Cleft Lip and Palate Repair
Cleft lip is a condition in which a birth defect causes an unnatural opening in the upper lip between the mouth and nose. Not only does this cause facial disfigurement but also makes feeding difficult. In cleft palate, the mouth and nasal cavity, normally separated by the palate, are open to each other. Left unrepaired, the cleft palate will affect feeding and cause speech difficulties, hearing loss and abnormal dental development.
What to Expect
An initial consultation is usually held with a qualified plastic surgeon within hours or days after the birth of a baby with these conditions. At as early as three months, an infant may begin to have procedures to close the cleft lip, improving appearance as well as function. Cleft lip repair is usually performed in a hospital setting under general anesthesia. There are several different techniques for repairing the cleft lip. An experienced surgeon can decide which is the more appropriate means of rearranging muscle and skin for closure. A resultant permanent scar should be expected; however, it should become less prominent over time.
At twelve to eighteen months, surgery is normally performed to begin repair of the cleft palate. This procedure provides for more natural speech development, and allows for normal growth and appearance. Closing of the front of the palate may be done in conjunction with the cleft lip repair in cases where both conditions exist. At a later time, the entire palate may then be closed to prepare the palate for speech. This surgery is also performed in a hospital under general anesthesia.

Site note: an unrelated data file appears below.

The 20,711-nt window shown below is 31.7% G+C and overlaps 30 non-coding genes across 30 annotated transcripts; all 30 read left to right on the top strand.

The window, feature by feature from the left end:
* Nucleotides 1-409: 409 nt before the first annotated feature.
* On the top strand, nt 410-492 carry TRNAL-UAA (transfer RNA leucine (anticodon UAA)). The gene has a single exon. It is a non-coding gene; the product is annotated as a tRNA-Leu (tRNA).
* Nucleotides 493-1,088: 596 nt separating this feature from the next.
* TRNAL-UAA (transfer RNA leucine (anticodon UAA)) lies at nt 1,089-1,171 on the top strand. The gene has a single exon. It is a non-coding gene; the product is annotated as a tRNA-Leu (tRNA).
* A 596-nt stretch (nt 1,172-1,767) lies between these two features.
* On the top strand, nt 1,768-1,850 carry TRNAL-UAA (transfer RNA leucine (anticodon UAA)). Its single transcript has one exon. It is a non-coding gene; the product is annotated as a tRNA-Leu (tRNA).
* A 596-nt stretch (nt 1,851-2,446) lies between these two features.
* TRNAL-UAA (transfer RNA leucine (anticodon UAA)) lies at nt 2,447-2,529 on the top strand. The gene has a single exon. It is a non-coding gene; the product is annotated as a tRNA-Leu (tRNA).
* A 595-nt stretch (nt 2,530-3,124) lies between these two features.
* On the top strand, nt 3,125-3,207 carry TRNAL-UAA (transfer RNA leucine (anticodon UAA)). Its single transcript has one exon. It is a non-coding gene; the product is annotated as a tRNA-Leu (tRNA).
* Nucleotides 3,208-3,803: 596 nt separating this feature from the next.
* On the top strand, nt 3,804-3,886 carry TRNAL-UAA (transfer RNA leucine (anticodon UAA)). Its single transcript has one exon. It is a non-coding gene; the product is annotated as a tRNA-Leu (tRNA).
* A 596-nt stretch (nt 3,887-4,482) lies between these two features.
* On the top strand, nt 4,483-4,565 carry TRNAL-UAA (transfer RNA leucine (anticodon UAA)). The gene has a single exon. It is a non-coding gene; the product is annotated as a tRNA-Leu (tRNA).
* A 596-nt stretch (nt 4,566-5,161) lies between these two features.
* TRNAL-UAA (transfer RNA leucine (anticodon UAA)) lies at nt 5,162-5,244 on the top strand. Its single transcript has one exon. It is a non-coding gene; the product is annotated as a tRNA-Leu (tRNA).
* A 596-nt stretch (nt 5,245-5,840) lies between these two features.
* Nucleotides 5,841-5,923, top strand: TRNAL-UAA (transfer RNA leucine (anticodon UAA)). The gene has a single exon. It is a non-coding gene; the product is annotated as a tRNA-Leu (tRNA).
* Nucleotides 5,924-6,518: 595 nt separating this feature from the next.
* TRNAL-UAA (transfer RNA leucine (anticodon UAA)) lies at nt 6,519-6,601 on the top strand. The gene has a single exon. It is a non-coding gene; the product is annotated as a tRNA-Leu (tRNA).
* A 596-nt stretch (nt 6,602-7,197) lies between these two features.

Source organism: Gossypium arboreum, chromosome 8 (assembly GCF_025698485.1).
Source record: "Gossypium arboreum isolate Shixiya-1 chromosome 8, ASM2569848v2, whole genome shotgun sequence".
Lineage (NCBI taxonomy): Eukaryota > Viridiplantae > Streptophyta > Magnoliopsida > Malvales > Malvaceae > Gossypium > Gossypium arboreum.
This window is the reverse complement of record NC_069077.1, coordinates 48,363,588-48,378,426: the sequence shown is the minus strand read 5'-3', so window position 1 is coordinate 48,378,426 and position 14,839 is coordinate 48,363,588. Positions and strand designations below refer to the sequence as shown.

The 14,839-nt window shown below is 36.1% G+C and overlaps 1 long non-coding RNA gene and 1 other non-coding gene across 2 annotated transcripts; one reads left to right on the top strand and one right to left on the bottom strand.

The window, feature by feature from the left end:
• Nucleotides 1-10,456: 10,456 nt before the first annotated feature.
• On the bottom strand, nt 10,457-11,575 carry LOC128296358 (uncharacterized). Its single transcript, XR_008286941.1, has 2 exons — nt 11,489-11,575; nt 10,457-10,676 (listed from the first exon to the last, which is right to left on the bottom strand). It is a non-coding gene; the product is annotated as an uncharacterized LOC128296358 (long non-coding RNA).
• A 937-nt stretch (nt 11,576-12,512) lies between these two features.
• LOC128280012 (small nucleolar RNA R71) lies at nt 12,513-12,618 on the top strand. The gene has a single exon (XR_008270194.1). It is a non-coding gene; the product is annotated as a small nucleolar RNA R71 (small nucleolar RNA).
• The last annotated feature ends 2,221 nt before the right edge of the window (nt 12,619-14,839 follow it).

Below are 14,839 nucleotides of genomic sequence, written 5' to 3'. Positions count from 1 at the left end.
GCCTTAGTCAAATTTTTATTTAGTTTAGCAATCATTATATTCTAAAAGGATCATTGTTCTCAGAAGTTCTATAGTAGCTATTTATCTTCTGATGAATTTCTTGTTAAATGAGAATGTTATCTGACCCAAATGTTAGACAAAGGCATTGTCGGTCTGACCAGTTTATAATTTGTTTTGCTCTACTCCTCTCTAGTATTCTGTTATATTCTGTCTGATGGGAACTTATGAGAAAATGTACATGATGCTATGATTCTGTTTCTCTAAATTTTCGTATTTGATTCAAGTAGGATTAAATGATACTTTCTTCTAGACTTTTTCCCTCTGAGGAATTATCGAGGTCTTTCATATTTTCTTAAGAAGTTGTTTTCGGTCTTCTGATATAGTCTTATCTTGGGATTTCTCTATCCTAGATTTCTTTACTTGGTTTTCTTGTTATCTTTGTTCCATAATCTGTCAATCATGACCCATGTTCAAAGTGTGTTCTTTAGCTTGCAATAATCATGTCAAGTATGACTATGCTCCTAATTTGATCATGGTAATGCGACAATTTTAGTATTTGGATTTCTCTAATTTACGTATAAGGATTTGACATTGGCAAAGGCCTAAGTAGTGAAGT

The patient will normally have some swelling, discoloration, and soreness after the surgery. This can be controlled with medication. Sutures in the cleft lip repair may be removed after four and five days. Any palate packing will also be removed by the fourth or fifth day. Care must be taken to follow instructions on feeding and diet to allow proper healing of the palate. Additional surgery may be needed to correct distortion of the nose and improve nasal function. It may be done in the child’s early years or in mid-teenage years after nose has reached maximum growth.
To learn more about cleft lip and palate repair:
The face is a crucial part of first impressions and having a facial deformity can play a tremendous role in a person’s self-confidence. Facial reconstruction can correct or at least improve maxillofacial defects that result from accident defects, congenital abnormities, and diseases.
The recovery for surgeries correcting facial deformities is dependent on the intensity level of the surgery. It is important to carefully follow the surgeon’s instructions to allow for proper healing.